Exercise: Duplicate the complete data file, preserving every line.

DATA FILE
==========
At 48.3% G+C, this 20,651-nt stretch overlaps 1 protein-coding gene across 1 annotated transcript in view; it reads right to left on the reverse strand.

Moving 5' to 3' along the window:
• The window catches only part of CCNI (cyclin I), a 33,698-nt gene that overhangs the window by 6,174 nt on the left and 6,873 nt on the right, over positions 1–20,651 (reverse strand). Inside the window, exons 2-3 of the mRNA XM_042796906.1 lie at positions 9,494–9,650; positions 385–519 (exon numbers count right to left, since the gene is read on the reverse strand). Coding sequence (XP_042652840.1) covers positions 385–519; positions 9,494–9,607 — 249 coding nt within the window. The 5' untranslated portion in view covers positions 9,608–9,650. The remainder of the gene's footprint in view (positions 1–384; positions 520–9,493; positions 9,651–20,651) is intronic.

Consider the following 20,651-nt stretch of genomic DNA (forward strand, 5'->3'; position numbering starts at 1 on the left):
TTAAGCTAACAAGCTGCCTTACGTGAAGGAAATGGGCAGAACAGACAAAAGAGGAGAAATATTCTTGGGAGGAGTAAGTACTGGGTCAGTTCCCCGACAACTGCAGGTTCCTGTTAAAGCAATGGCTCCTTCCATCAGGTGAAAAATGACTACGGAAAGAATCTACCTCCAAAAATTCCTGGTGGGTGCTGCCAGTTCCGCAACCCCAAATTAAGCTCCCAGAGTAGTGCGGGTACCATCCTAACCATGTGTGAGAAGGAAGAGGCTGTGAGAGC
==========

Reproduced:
At 48.3% G+C, this 20,651-nt stretch overlaps 1 protein-coding gene across 1 annotated transcript in view; it reads right to left on the reverse strand.

Moving 5' to 3' along the window:
• The window catches only part of CCNI (cyclin I), a 33,698-nt gene that overhangs the window by 6,174 nt on the left and 6,873 nt on the right, over positions 1–20,651 (reverse strand). Inside the window, exons 2-3 of the mRNA XM_042796906.1 lie at positions 9,494–9,650; positions 385–519 (exon numbers count right to left, since the gene is read on the reverse strand). Coding sequence (XP_042652840.1) covers positions 385–519; positions 9,494–9,607 — 249 coding nt within the window. The 5' untranslated portion in view covers positions 9,608–9,650. The remainder of the gene's footprint in view (positions 1–384; positions 520–9,493; positions 9,651–20,651) is intronic.

Consider the following 20,651-nt stretch of genomic DNA (forward strand, 5'->3'; position numbering starts at 1 on the left):
TTAAGCTAACAAGCTGCCTTACGTGAAGGAAATGGGCAGAACAGACAAAAGAGGAGAAATATTCTTGGGAGGAGTAAGTACTGGGTCAGTTCCCCGACAACTGCAGGTTCCTGTTAAAGCAATGGCTCCTTCCATCAGGTGAAAAATGACTACGGAAAGAATCTACCTCCAAAAATTCCTGGTGGGTGCTGCCAGTTCCGCAACCCCAAATTAAGCTCCCAGAGTAGTGCGGGTACCATCCTAACCATGTGTGAGAAGGAAGAGGCTGTGAGAGC